This story was originally published in the Puget Sound Business Journal on July 1, 2022
Downtown Seattle Association President and CEO Jon Scholes hates bananas. But he’s happy that Amazon is offering free bananas again from its stand outside of corporate headquarters in South Lake Union. It’s one sign of progress that he shared, among others, with DSA members at their annual meeting Thursday night.
“We’re going to push back against the narrative that downtown is a ghost town with boarded up buildings,” Scholes said. “Our focus in the coming months is to enhance the (downtown) experience and improve the perception,” he explained.
Scholes used data to debunk beliefs that downtown Seattle is vacant and dangerous:
- Foot traffic, from tourists, workers and residents, the week of June 13 was 80% of what was for the same period in 2019.
- Over that same June week, the number of hotel room nights sold was 96% of what it was for the same period in 2019.
- The number of people living in the 12 neighborhoods considered part of downtown Seattle, including Lower Queen Anne and Sodo, is currently 104,000, compared with 88,000 in 2019.
When describing crime downtown, Scholes said there’s been “some progress” between the winter and spring of this year.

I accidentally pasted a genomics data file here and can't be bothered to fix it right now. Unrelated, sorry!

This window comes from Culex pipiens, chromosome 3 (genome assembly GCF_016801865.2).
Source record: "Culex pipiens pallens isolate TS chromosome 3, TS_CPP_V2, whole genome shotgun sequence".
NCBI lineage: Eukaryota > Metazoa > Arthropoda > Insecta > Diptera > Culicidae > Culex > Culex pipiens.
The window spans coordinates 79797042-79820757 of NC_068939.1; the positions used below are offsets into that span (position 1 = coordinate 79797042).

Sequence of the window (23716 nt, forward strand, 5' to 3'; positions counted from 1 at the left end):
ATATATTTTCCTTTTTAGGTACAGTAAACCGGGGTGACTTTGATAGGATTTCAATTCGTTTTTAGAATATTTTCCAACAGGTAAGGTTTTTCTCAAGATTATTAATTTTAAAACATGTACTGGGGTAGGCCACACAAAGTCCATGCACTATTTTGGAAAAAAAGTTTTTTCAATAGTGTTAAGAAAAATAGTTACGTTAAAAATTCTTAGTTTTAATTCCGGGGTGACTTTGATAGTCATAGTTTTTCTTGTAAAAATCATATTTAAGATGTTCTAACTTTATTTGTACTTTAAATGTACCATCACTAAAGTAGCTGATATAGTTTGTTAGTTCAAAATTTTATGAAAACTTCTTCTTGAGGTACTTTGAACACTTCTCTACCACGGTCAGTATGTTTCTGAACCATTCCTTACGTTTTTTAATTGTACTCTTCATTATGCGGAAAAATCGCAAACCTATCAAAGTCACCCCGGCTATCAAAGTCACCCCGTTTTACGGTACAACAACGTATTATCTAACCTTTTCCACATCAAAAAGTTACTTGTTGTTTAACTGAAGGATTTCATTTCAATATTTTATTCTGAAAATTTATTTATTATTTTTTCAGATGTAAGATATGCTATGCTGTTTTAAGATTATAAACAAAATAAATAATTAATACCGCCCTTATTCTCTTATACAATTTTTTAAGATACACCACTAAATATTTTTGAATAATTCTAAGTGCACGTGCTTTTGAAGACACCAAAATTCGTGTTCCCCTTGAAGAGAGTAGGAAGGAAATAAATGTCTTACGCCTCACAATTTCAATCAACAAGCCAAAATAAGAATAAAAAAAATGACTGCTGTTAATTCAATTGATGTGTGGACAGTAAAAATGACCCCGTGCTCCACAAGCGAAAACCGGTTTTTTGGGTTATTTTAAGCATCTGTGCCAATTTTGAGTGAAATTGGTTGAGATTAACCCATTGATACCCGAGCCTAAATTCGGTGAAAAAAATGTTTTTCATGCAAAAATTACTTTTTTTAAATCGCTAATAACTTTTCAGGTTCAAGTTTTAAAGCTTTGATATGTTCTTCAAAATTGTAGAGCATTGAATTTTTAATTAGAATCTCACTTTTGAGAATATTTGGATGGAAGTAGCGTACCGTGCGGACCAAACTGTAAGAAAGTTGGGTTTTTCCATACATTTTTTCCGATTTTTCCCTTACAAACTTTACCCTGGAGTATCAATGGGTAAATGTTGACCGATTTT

The number of workers returning to the office at least three times a week in May was slightly ahead of April (41% the week of May 23) but ticked down a couple of points in June, indicating no clear upward trend.
Scholes referenced the 2022 Edelmann trust survey, which reports that nearly 1 out of 2 respondents saw government and media as divisive forces. Scholes said the trust consumers have for the private sector is “opportunity we must seize.” He called on DSA members to organize support to renew the Metropolitan Improvement District assessment in 2023.
The MID assessment is paid by businesses and property owners across six downtown neighborhoods across 285 square blocks. It funds a staff of uniformed ambassadors and private security officers who clean streets and alleys, remove graffiti, and to a growing degree assist people who are unhoused. The DSA makes clear that the work should be a supplement to what city government provides.
MID is a second-chance employer, offering jobs to people on parole or probation, or coming out of homelessness. Part of DSA’s annual meeting was to acknowledge the work of MID ambassadors, a few dozen of whom attended the event. DSA shared data on their work between July 2021 and May 2022: